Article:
The site was contaminated.

How contaminated? The United States Environmental Protection Agency had long ago designated Hunters Point Naval Shipyard a Superfund site. The Shipyard dated back to 1870 and was active for decades under several different names. It closed permanently in 1994 as part of the post-Cold War base realignment efforts, but many years of industrial and radiological use had polluted the soil: asbestos, methane, polychlorinated biphenyls, radioactive isotopes, polynuclear aromatic hydrocarbons, and so on. Not exactly the best place for an NFL football stadium that would bring in hundreds of thousands of spectators over the ensuing years. No, John and Denise thought to themselves, the Shipyard would not suffice.

Not surprisingly, John and Denise York rejected Newsom’s overtures and continued on with their quest for Santa Clara. In 2010, Measure J – officially the “City of Santa Clara Stadium measure for the 49ers Stadium” ballot measure – passed with over 58 percent of the vote. Ground was broken on what would become Levi’s Stadium in April 2012.

But Levi’s Stadium would take roughly two years to complete, with a scheduled opening for July 2014. There was still some football left to be played at Candlestick Park.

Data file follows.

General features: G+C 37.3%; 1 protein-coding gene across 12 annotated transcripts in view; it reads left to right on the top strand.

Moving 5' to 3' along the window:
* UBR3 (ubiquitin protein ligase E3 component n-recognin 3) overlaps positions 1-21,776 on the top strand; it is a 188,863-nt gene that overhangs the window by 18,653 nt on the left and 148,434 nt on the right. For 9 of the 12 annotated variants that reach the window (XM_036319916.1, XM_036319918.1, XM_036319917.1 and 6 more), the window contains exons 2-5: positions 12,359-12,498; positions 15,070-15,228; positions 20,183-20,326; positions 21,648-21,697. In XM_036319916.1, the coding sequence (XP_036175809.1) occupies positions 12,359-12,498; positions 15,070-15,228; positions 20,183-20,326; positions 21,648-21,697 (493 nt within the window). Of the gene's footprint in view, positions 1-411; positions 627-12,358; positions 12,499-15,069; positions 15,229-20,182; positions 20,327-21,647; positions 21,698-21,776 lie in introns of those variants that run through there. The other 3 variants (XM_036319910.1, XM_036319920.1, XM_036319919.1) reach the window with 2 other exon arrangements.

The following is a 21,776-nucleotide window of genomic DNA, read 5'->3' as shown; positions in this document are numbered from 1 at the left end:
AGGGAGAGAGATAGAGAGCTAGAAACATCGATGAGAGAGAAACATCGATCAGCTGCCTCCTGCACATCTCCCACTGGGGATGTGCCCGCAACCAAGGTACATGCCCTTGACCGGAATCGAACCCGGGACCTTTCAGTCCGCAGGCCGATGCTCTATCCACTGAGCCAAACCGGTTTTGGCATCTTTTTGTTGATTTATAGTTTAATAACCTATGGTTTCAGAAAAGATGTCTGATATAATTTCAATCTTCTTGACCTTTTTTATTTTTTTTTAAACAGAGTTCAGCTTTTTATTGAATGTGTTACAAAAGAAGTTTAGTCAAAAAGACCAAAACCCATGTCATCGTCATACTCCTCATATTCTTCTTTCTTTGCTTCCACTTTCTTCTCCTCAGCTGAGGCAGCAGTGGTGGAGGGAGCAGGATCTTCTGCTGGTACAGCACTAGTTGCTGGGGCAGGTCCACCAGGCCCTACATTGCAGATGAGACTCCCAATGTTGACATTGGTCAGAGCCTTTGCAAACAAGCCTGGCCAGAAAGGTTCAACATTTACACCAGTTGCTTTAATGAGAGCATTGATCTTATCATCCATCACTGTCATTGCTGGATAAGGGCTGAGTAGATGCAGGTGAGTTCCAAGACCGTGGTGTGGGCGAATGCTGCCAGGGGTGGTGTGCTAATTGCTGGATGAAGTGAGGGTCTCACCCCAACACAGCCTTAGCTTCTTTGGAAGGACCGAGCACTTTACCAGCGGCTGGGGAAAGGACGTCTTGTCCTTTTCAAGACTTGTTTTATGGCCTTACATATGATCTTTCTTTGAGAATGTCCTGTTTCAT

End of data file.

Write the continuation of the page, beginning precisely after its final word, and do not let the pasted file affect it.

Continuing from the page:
The 49ers Ring of Honor at Candlestick Park. Photo from author’s personal collection. The ‘Stick would go out with a bang.

Harbaugh led the 49ers to a surprising 13-3 finish in 2011, and as an encore, defeated the New Orleans Saints 36-32 on a last-second Alex Smith touchdown pass to Vernon Davis as nearly 70,000 screaming patrons in every corner of the old building lost their minds. That the Niners lost the next week was disappointing, if only because of how they lost it, but at least there was still some Candlestick magic. In 2012, the 49ers went 11-4-1 and went all the way to the Super Bowl, falling to the Baltimore Ravens. That year, they went 7-1-1 at home (including postseason).

The 2013 season would be Candlestick’s last. The 49ers went 12-4 in the regular season, including 6-2 at home. Because they finished in second place, they earned a Wild Card berth, so any postseason games they played in would be on the road.The final game in Candlestick’s life would be held on December 23, against the 4-10 Atlanta Falcons.It was also Harbaugh’s fiftieth birthday. Up in the coordinator’s booth was a familiar face, Mike Nolan, the former Niners head coach who was in his second season as the Falcons’ defensive coordinator.